Data = Content: Content = Data

Mark Potts had some nice things to say about the new version of PolitiFact that we recently launched. But one of the things he wrote I wanted to amplify:

None of this really looks like traditional journalism. The Obameter doesn't follow conventional story formats in any way, and is really a hybrid between data, reporting, news and information presentation. We need to see a lot more of this. There are a many different ways to tell a story, especially online, and the more experimentation we see with journalism forms, the faster the state of the art will evolve and thrive.

PolitiFact may not look like tradional journalism, but it very much is. It's a story type that's been around for decades, a type of accountability journalism that's been around much longer than that. The difference is that we aren't just creating a field for a headline and a field for a story and calling it quits. The difference is that we view content as data and the database as an act of journalism in itself. Each promise in the database is a piece of journalism and a piece of data. And all the acts of journalism that combine to make up the database form one meta act of journalism. But without using data as an organizing principle, most of what makes PolitiFact more than just a collection of stories would be impossible.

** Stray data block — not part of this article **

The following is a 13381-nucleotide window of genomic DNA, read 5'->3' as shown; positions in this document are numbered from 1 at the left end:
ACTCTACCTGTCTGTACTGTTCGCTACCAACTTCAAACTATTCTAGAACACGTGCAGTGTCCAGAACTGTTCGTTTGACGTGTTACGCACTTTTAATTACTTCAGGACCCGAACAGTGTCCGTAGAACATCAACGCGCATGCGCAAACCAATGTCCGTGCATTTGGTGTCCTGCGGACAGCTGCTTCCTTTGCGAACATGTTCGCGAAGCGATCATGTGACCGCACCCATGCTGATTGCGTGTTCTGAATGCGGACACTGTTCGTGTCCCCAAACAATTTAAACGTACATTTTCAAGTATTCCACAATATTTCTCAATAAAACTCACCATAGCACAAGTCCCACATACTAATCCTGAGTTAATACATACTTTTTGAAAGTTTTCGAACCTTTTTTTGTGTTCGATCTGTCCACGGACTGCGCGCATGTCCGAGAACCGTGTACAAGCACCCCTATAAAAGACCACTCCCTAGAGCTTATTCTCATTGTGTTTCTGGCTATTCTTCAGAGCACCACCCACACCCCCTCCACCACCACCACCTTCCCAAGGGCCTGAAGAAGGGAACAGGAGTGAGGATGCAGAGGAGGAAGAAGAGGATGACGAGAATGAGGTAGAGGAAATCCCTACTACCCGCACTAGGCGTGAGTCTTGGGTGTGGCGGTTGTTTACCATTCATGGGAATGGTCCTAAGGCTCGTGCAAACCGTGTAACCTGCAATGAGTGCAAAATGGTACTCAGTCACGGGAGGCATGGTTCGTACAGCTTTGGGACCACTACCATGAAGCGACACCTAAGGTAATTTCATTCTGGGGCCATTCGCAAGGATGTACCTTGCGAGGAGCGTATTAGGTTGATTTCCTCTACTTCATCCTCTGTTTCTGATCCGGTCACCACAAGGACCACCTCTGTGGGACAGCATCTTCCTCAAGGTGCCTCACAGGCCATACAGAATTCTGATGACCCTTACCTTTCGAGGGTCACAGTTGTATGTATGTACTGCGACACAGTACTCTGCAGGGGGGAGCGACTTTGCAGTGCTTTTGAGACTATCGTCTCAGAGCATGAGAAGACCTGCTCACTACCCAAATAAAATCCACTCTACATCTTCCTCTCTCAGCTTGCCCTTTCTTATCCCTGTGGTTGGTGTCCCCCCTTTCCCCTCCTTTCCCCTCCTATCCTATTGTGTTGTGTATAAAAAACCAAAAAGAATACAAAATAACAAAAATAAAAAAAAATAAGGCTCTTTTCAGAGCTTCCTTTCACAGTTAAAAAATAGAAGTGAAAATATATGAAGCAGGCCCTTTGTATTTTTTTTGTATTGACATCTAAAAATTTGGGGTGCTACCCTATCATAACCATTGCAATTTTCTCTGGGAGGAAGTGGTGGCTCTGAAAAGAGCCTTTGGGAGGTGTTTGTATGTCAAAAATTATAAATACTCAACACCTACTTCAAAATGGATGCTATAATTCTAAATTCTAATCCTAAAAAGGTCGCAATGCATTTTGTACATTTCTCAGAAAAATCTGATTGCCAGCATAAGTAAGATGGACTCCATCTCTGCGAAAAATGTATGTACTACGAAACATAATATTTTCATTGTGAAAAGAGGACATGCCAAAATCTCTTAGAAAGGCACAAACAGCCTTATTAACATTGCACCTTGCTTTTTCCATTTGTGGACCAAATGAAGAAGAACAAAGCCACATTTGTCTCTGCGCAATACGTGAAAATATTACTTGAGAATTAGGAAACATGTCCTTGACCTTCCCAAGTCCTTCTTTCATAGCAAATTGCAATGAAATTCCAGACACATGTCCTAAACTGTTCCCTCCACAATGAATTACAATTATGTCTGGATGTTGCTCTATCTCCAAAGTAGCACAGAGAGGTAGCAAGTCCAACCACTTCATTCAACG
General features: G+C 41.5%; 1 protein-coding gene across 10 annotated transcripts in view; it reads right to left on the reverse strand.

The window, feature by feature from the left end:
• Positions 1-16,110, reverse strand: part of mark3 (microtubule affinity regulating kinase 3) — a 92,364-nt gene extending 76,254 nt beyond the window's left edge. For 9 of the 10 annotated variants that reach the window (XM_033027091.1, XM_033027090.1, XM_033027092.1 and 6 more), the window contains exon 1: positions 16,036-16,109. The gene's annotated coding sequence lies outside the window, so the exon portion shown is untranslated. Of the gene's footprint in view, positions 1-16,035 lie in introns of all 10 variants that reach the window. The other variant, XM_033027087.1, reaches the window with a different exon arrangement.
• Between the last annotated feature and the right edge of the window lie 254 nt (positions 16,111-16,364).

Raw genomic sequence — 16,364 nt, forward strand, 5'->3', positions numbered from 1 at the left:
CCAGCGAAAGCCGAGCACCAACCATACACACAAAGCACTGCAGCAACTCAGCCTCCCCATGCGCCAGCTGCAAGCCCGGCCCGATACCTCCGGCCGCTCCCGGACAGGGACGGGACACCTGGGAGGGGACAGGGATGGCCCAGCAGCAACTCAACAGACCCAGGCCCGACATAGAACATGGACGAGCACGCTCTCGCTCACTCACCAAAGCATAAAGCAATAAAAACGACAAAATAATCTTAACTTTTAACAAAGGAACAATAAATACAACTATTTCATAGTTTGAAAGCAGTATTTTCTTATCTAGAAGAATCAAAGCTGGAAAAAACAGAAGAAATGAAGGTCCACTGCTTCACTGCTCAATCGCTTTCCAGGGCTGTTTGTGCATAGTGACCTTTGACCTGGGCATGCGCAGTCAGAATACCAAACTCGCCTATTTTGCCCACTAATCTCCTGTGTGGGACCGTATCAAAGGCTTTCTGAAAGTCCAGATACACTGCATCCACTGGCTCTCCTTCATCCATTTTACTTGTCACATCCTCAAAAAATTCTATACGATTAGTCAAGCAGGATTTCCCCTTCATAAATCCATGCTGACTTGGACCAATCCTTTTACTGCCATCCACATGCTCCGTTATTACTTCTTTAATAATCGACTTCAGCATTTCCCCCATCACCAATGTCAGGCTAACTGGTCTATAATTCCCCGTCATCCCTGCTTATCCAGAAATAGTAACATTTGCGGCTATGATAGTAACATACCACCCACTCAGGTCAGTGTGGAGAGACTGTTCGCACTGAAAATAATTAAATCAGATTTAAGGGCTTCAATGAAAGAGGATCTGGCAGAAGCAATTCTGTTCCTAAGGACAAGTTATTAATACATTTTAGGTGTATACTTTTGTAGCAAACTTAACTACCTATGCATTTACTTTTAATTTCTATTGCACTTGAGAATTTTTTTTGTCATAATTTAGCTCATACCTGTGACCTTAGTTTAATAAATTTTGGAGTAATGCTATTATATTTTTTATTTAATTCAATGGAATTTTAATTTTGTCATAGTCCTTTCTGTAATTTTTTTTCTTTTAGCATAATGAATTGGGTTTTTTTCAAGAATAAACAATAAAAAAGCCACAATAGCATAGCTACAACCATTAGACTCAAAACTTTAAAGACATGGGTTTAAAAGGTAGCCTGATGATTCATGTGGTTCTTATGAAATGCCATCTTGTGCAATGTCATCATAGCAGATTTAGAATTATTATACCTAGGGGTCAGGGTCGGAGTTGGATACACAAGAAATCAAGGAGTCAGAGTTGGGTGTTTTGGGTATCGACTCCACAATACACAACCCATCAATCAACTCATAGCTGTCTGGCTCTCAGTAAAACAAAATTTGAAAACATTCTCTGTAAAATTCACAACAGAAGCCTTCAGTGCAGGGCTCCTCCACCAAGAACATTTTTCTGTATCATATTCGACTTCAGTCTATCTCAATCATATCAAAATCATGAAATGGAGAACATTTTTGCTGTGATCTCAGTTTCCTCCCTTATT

I see too much "innovation" going on far away from the core product -- Video! Twitter! Social Networks! -- and not enough innovation happening at the atomic level of journalism -- the story. Yeah, yeah, I know: your CMS sucks, it won't do anything, blah blah blah. We're going to ride that excuse right into the grave. Well, if newsroom content systems can't do it, it's time to start building new structures for stories and ripping that content right out of the hands of the CMS.

By: Matt Waite | Posted: Jan. 19, 2009 | Tags: Journalism, Databases | 2 comments